An Authentic Life Without Regret
by the Reverend Noel E. Bordador

Jesus said to his disciples, "In those days, after that suffering, the sun will be darkened, and the moon will not give its light, and the stars will be falling from heaven, and the powers in the heavens will be shaken. Then they will see`the Son of Man coming in clouds' with great power and glory. Then he will send out the angels, and gather his elect from the four winds, from the ends of the earth to the ends of heaven. "From the fig tree learn its lesson: as soon as its branch becomes tender and puts forth its leaves, you know that summer is near. So also, when you see these things taking place, you know that he is near, at the very gates. Truly I tell you, this generation will not pass away until all these things have taken place. Heaven and earth will pass away, but my words will not pass away. "But about that day or hour no one knows, neither the angels in heaven, nor the Son, but only the Father. Beware, keep alert; for you do not know when the time will come. It is like a man going on a journey, when he leaves home and puts his slaves in charge, each with his work, and commands the doorkeeper to be on the watch. Therefore, keep awake-- for you do not know when the master of the house will come, in the evening, or at midnight, or at cockcrow, or at dawn, or else he may find you asleep when he comes suddenly. And what I say to you I say to all: Keep awake." - Mark 13:24-37

When I was a seminarian, I was required to be an intern chaplain in a hospital. One of the things I had to deal with is end of life, or more bluntly, death. Ours is a culture that either avoids talking about death and dying, or is uncomfortable with it. I was (and still am) uncomfortable talking about the “d’ word. But I had to face it, even my own mortality, and there was no escaping it as I was especially assigned to a unit with people whose illness was terminal. In one of our classes, I remember our supervisor giving us an assignment- questions to reflect on: “What would you like to be written on your tombstone?” “How would you like to be remembered by others?” “If you were to write your eulogy, what will it say?” What regrets do you have or not have thus far in your life?” How would you live your life so that you would have less regret?” Having been a chaplain in a setting where death lurks around was one of the most fruitful learning experiences of my life. For one, it made me more intentional about living my life in a way I feel God calls me to live it. I try to live my life so that I won’t have a lot of heavy regrets at the end of it. I try to live life in a way that would make a good difference in other’s people’s lives. I want to leave the world a better place because I existed. I think it would be unfortunate to die feeling that I didn’t do anything to make the world a good place.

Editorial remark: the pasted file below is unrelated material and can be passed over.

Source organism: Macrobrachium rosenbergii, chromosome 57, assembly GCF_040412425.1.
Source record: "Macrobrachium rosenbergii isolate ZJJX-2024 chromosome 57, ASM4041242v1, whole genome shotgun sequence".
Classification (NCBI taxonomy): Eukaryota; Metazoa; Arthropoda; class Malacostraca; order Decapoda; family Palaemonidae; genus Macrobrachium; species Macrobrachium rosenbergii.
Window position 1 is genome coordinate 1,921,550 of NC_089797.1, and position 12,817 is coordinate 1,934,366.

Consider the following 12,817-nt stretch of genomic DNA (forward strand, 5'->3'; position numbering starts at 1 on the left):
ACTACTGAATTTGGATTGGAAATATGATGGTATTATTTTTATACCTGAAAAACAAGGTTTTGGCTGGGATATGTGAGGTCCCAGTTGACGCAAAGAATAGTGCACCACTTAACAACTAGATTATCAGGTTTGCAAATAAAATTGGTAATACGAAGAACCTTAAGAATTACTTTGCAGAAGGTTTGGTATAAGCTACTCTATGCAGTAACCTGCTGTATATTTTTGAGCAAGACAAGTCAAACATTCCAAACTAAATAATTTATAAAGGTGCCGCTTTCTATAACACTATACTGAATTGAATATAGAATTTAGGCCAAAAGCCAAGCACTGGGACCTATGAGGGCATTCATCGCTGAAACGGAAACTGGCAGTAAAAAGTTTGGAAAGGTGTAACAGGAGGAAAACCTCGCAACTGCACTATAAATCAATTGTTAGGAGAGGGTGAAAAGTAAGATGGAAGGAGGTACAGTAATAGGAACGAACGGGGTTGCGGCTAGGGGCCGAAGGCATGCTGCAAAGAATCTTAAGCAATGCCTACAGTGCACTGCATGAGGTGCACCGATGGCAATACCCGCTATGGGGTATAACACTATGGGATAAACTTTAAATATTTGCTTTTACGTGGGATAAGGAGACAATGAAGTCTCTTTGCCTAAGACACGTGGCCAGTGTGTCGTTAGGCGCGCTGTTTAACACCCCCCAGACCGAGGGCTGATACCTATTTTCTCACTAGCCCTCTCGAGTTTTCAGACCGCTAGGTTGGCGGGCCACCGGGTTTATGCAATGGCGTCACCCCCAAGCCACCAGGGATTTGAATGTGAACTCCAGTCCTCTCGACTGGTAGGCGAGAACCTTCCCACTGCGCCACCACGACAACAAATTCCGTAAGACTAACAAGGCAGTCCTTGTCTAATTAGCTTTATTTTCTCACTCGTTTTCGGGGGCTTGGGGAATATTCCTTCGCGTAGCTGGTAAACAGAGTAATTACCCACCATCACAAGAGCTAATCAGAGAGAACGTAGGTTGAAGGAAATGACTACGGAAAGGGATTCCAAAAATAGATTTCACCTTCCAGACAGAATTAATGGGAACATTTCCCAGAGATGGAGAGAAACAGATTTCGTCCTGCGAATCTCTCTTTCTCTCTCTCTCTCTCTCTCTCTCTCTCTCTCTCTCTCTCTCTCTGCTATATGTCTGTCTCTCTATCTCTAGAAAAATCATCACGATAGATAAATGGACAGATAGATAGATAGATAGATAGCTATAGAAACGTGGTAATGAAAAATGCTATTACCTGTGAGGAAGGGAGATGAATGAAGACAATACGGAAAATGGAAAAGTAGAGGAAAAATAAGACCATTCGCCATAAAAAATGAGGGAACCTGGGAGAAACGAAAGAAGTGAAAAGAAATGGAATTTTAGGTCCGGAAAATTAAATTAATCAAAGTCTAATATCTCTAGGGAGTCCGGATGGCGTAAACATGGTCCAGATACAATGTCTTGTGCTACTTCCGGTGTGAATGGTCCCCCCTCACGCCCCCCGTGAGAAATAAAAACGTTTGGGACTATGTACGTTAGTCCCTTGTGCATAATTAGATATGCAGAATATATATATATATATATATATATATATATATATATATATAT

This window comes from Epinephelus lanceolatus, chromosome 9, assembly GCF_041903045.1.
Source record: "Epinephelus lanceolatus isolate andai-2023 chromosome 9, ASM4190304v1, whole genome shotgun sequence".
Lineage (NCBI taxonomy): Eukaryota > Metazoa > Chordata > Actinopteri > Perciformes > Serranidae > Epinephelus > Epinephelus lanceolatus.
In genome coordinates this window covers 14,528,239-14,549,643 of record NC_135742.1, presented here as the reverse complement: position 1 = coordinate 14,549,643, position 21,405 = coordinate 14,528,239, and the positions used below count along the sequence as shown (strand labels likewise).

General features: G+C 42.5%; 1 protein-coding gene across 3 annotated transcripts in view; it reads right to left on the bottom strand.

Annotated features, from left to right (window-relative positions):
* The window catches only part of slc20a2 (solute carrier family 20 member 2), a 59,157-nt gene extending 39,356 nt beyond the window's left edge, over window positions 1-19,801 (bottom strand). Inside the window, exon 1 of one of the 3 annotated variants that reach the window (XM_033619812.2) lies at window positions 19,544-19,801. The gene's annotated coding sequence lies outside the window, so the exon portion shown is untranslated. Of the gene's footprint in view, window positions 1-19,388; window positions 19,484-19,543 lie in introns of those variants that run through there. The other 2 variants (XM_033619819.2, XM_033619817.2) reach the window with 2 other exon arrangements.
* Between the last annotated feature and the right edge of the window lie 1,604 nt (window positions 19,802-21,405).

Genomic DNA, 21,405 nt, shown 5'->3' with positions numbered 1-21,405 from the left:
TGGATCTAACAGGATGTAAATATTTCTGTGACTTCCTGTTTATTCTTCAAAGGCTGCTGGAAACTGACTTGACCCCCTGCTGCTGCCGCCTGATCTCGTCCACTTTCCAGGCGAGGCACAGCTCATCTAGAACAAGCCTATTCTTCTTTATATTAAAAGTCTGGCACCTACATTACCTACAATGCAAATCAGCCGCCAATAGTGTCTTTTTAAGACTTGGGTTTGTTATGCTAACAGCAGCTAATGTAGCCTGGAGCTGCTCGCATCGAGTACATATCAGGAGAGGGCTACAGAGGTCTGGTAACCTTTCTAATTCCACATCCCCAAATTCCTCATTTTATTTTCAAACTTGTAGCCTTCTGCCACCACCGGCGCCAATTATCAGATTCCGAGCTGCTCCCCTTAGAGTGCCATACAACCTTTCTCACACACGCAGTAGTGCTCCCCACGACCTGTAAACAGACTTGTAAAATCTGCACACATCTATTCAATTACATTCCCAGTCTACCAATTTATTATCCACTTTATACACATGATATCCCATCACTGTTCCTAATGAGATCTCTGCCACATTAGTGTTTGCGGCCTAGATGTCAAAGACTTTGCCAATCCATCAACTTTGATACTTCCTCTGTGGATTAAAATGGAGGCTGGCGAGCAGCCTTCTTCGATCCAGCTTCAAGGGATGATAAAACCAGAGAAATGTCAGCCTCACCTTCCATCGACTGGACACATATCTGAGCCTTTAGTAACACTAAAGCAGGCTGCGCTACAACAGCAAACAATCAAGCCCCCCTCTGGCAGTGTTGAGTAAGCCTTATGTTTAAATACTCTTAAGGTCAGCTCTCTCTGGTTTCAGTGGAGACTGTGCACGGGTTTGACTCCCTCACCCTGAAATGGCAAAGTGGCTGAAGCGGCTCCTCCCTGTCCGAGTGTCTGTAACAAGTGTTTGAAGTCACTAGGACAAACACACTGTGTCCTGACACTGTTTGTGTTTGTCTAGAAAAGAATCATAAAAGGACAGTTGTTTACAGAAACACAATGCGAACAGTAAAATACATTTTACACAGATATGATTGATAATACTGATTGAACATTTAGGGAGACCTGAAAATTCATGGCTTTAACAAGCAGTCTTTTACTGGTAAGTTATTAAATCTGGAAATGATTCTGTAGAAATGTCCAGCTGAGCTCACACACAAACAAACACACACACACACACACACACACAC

The Gospel today speaks of the coming of Jesus at the end of our time. As we pray the Nicene Creed, we say that the Lord will come again in glory iudicare vivos et mortuos. He will come “to judge the living and the dead.” We will be judged as to how we have lived our lives in accordance with the laws of justice and love. Therefore, we must be vigilant, meaning we must not be sleeping to life but being awake by a conscious intention to live our lives day in and day out with a holy and just purpose. We can’t postpone living our holy calling as God’s children for tomorrow (the future) because we just don’t know the day nor the hour when the Lord will come to judge us- living or dead. We might say to ourselves: “I have plenty of time, I’ll do it tomorrow.” Or “I’ll do it the day after tomorrow.” Regret comes when suddenly we realized that we have not been living our lives the way of God, the way we want to live it and it’s too late.

I remember a seventy-year-old man who I cared for; Ray was his name. When he was diagnosed with pancreatic cancer, he told me that he had one regret he would like to undo. He said that forty years ago he had an argument with a group of very close friends over some trivial thing not worth fighting. But he decided to abandon friendship with them. He said he was stupid enough to hold to his grudge for a long time. And then when the grudge was gone, he was foolish enough to hold on to his pride. But as he lay dying at Calvary Hospital, he wished he could find them and reconcile with them. But he had given up since he didn’t know where they were. With his permission, I searched for his friends, and found one in Florida, retired. That friend said they were wondering all these forty years about Ray. They had been looking for him but could not find him. I told him that he was at his end of life. That friend arranged for a reunion of all the friends and flew to NYC to be with Ray at his last days. While this ended with some good closure, I also thought of times lost- times which all of them could have spent with a lot of loving and fun!

Where are you now in your life with the Lord? Do you believe that you are leading the holy and loving life God calls you to live out in the circumstances of your daily life? Are you prepared to meet the Lord anytime with a good enough (if not pure) conscience, saying “Lord, I may not be perfect but I’ve given it at my all, my best, to love you as you want me to love you, and the people who came into my life?” 

Do you have any regrets that you would like to undo and still can undo? Some regrets cannot be undone, regrettably. But some could be. What would you do to undo some regrets? What prevents you from doing that? Do you have a relative or friend you want to reconcile with? What steps might you do take to do that? Life is too short to have many regrets.


© 2015 Noel E. Bordador

Noel Bordador is a queer Filipino priest in the Episcopal Diocese of New York.

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